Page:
Given that RAID1 writes two copies of the data, my understanding is that reads should be close to twice that of a single disk.

I have tested read performance of different technologies (mdadm, zfs, btrfs) with little success.

From my experience:

  • btrfs only used one disk during reads
  • zfs/mdadm used both disks however the read speed achieved was that of a single disk

I've verified the results using dd, iotop and iostat.

How can data on both disks be read at the same time in order to achieve twice a single disk's read performance?

  • Not sure about your testing method. Try bonnie++ maybe?
    – Zoredache
    Nov 12, 2016 at 17:38
  • You have provided little detail about how the devices were configured and nothing about how you measured performance. You might want to take a look at fio for benchmarking.
    – symcbean
    Nov 12, 2016 at 19:36
  • Yet to try bonnie++, having a go at fio now though and whilst it is complex, it's definitely a good way to test random writes which is what I am after.
    – Greg
    Nov 13, 2016 at 18:32

1 Answer 1


The question is a bit limited on information as to how the test where done so I am assuming that you where just using dd to write directly to a file.


In BTRFS terms RAID1 means TWO COPIES regardless of how many disks you have in the pool. So for simplicity let's assume that both data and metadata is stored in RAID1 on two disks. Therefore each disk is a copy of the content of the other disk (in BTRFS the disks layout may not be identical).

When BTRFS executes reads it (the last time I checked) relied on the PID of the process to determine what disks to read from first. That means that if you run a single process it will only read from one of the disks, unless there is a error and a good copy needs to be retrieved form the other disk.

The next time you run that process it may have a different PID and BTRFS will read the data from another disk first.


For reads that are sequential you would not gain much if anything since the same data is on both devices and both disks would therefore need to skip (seek over) the same amount of data before starting a read. E.g. disk A would need to wait (skip over) the first 10 bytes before reading the next 10 bytes and even if disk B could read the first 10 bytes at the same time disk A is skipping it would still need to wait until disk A have finished to be able to put together the 20 bytes it was supposed to read in memory.

From the MD manual page (man md):

"Note that the read balancing done by the driver does not make the RAID1 performance profile be the same as for RAID0; a single stream of sequential input will not be accelerated (e.g. a single dd), but multiple sequential streams or a random workload will use more than one spindle. In theory, having an N-disk RAID1 will allow N sequential threads to read from all disks."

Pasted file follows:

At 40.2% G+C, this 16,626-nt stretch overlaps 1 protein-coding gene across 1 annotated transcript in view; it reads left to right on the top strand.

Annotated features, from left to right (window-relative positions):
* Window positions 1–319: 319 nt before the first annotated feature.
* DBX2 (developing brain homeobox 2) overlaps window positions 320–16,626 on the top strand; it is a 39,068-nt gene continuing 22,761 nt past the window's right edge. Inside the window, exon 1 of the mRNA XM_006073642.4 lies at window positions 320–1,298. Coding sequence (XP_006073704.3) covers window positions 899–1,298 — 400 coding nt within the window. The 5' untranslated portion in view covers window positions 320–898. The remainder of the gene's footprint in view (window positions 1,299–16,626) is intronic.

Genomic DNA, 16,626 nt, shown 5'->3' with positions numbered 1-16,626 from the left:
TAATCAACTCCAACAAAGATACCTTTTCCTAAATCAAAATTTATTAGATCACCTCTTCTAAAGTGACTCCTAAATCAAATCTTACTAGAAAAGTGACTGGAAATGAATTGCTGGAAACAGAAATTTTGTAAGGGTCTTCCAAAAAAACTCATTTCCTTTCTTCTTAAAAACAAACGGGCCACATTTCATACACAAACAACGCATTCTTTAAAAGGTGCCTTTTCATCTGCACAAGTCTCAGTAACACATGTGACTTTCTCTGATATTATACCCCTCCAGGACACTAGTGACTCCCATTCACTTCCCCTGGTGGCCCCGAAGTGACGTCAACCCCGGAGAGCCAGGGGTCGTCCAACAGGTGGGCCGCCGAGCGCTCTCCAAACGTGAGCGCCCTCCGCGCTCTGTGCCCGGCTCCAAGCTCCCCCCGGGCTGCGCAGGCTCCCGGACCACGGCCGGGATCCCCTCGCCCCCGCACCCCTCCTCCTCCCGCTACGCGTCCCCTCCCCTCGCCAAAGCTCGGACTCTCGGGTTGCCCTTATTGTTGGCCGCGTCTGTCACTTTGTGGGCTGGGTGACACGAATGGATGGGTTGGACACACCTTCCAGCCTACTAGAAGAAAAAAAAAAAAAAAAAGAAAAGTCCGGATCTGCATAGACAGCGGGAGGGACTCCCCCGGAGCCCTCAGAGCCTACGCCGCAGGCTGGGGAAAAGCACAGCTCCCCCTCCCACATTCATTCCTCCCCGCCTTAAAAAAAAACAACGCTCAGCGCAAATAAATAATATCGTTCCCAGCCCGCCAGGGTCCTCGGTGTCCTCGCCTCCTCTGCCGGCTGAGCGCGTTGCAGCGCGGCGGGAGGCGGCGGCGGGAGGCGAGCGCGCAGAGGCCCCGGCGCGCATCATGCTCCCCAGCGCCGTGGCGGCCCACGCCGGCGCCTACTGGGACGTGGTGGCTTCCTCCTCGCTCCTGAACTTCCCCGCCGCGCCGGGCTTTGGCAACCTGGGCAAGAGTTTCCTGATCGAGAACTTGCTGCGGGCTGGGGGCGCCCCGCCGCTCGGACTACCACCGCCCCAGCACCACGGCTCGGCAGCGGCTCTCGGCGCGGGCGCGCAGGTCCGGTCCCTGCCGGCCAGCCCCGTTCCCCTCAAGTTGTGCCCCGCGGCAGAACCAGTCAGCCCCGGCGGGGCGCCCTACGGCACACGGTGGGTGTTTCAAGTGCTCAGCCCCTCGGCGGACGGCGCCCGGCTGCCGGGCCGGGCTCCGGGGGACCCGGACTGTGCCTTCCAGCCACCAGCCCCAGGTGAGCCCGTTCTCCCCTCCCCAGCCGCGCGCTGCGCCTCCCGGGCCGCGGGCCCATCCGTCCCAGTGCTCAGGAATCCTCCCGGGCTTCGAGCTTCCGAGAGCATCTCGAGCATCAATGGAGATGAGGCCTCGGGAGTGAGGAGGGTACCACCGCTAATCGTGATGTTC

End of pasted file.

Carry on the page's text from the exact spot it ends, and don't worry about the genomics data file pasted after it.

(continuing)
I have no knowledge of ZFS , but I expect it to work roughly the same as BTRFS/MDADM.


For single sequential read operations like you probably do with dd there is not much to be gained performance wise by having a RAID1 setup on both BTRFS and/or MDADM.

If you would like to see the improved read speed (that does exist) on both BTRFS and MDADM you would need to do multiple different reads in parallel on the array. BTRFS would likely distribute reads on different disks based on PID and MDADM should reduce the number of seeks significantly. Remember that RAID1 is not the same as RAID0 and especially not on BTRFS arrays.

  • The tests I've done were all dd however as per @symcbean's suggestion I have done some tests with fio (albeit not finished them yet). What I find difficult to understand is why RAID1 reads are not done in the same way as RAID0 reads. That is, why isn't half the file ignored on one drive and half the file ignored on the other, and the rest treated exactly like a RAID0 scenario. I want to use RAID1 to add more performance and resiliency for a database such as MySQL or PostgreSQL. I assume that the PID's for each database request have different PIDs? What do you think about using RAID1 this way?
    – Greg
    Nov 13, 2016 at 18:28
  • 1
    I updated my answer with details from the MD manual. Raid0 interleaves chunks of data so reading from 1 to 100 will read essentially read odd values from disk 1 and even values from disk 2. Raid1 on the other hand is a mirror e.g. duplicate and while I don't know the exact technical reason why raid1 will not on MD perform as fast as raid0 I can assume that it's better for one thread to get "full disk speed" for what it wants to read instead of having to share the bandwidth (and seeks) with all other threads accessing the disk.
    – Waxhead
    Nov 13, 2016 at 22:12

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